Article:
Friday, October 25, 2013

Build a new bed this fall in time for spring planting .....

Saturday, July 27, 2013

Summer Carnage

Visited a friend today to see what’s new on her farm and was led down memory lane. We were in the vegetable garden admiring her various heritage tomato plants when I saw the BIGGEST tomato horn-worm I’ve ever seen. Fatter than my middle finger he was; his fat, juicy, green and white and black-striped body with its tell-tale black horn jutting from his head; or is it his tail, brought me right back to my own tomato patches of the past. I instinctively grasped the horn, mindless of my friend’s horror and pulled him away from the leafless stem one suction-cup leg at a time, until he hung from my thumb and index finger squirming and spitting, and the battle was on. We found five-inch-long ones and one-inch longs and all sizes in between. We marveled at their initial invisibility until I recalled the poop is one easy way to find these destructive, hungry monsters. They eat and eat and eat, then litter the leaves and soil beneath themselves with substantial black poops. My inner murderer, which you will recognize from having read MasterGardener – the novel, becomes highly active in garden scenarios. A contest ensued as to who could squirt their horn-worm's innards the furthest underfoot. The garden was left littered with flattened striped bodies, juices glistening against the dry earth, returning their stolen spoils back from whence they began. Rejuvenated and refreshed, my fingers green with horn-worm spit, I declared myself the winner, having rid the tomato patch of fifty-six assorted–sized horn-worms, and saved, I do not know how many, ripening tomatoes from death. I haven’t felt so good since the last infestation. Perhaps it’s time I got back to planting tomatoes. Perhaps I could hire myself out as a horn-worm picker. Perhaps I should just get back to writing.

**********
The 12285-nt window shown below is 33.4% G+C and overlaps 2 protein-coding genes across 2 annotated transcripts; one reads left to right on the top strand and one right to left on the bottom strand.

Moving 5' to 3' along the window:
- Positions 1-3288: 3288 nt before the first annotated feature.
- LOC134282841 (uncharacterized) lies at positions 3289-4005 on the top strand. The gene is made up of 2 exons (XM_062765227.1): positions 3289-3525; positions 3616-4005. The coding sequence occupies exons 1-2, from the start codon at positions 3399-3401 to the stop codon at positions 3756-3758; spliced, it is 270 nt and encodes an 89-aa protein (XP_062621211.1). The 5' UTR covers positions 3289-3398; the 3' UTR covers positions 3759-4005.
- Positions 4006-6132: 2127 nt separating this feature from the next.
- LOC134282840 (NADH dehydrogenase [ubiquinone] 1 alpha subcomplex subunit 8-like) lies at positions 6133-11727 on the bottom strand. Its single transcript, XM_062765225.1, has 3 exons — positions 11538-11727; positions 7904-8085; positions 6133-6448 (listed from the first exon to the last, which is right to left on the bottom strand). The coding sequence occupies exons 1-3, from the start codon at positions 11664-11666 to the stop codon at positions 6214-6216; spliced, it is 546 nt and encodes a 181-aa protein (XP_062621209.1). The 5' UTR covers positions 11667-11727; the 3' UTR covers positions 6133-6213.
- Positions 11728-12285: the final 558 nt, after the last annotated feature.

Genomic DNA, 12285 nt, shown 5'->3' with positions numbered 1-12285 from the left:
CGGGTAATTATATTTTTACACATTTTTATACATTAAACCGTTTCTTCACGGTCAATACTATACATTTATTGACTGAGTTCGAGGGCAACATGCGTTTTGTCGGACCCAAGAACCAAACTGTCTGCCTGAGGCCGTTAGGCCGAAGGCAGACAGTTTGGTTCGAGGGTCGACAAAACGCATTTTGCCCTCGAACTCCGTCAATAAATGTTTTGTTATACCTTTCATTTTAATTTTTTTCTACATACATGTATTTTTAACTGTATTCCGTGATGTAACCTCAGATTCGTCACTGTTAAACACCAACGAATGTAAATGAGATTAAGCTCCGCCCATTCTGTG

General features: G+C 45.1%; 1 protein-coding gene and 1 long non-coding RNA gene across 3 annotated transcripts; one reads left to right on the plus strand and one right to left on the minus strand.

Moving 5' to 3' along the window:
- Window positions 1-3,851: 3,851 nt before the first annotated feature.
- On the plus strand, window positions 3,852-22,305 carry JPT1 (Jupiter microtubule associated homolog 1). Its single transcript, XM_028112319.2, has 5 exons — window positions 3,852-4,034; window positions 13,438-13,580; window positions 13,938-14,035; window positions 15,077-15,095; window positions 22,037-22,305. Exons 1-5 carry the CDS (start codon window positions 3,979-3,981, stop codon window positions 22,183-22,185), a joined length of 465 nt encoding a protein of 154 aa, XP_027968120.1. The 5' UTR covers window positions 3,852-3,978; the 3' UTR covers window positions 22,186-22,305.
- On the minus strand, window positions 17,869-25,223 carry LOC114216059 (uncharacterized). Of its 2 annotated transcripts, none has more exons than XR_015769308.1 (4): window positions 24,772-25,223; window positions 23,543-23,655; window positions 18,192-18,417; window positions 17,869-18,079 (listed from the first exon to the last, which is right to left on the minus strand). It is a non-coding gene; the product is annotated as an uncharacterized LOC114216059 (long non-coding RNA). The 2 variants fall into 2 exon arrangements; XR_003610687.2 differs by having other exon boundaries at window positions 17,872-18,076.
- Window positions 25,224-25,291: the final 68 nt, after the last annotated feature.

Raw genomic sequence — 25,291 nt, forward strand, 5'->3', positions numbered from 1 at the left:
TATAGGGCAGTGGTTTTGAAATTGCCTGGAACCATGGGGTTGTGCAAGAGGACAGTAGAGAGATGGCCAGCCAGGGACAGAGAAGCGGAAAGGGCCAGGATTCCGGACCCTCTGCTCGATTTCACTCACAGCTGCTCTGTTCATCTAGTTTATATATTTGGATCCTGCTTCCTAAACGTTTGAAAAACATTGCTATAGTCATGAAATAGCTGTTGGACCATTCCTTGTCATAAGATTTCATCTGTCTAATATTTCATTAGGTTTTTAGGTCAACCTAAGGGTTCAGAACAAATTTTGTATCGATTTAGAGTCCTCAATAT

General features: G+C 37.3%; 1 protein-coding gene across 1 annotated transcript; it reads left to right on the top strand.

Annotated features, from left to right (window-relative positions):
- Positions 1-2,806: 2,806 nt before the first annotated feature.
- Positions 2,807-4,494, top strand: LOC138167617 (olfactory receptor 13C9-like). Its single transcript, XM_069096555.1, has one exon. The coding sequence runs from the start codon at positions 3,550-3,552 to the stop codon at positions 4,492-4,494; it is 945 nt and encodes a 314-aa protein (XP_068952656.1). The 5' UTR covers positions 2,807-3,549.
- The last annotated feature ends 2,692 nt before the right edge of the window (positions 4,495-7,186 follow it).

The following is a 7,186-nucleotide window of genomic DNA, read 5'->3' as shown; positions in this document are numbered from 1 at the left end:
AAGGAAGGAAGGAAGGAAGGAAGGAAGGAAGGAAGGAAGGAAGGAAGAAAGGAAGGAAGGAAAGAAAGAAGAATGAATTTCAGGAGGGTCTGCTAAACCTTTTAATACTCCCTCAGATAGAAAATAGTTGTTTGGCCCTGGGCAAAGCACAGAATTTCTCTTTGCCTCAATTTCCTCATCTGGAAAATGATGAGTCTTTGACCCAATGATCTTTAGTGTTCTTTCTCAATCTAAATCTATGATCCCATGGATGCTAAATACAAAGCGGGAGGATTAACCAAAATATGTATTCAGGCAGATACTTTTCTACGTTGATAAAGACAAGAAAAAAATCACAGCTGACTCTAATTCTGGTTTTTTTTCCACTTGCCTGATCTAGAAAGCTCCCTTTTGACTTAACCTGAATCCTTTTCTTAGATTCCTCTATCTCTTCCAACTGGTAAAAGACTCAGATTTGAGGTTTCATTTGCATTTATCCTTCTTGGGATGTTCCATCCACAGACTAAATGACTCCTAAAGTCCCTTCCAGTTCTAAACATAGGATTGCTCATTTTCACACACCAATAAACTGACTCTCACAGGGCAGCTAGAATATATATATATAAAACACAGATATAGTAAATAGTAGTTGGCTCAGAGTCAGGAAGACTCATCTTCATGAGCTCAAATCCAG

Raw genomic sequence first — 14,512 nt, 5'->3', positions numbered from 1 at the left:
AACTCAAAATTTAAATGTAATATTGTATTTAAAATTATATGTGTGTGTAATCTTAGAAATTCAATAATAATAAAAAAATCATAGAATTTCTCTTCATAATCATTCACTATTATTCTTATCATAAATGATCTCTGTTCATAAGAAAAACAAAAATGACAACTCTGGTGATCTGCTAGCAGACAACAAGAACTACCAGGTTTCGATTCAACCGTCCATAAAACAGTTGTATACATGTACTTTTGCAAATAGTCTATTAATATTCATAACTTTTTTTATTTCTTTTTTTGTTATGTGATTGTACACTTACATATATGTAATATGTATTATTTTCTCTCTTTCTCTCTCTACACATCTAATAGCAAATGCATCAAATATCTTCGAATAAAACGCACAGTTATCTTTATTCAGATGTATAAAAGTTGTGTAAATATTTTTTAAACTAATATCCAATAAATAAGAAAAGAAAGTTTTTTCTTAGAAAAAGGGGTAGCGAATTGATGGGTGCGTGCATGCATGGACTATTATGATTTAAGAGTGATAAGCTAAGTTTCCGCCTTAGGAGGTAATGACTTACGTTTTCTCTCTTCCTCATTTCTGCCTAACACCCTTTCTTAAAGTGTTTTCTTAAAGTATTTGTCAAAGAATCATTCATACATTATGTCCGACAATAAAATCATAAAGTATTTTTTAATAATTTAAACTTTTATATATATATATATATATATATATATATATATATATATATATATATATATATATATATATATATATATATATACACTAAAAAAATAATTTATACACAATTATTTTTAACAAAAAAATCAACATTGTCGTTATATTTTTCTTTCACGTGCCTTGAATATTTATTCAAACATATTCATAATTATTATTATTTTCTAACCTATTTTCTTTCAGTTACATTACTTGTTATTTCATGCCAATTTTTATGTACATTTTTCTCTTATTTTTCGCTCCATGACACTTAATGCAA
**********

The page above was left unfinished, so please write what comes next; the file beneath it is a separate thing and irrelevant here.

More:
Below see the squirming head on a bared stem. Yuck!
 A good-sized fellow wouldn't you say?
 Note the ball of poop on the leaf below ... arg ... and the ground trail.

Any offers?

For more on the subject see:   

Saturday, March 9, 2013

Some workable ideas for urban gardens. Feed ourselves - I like it a lot!

Sunday, December 9, 2012

Lofty Goals These

Stop the rich boomers taking cruise ships to fragile ecosystems and cultures. Stop the economies of the U. S., Canada, Europe, China, et al, because their packaging isn’t biodegradable. While we’re at it, let’s correct the electoral system to ensure equal and fair representations of all voters. Right, let’s do that.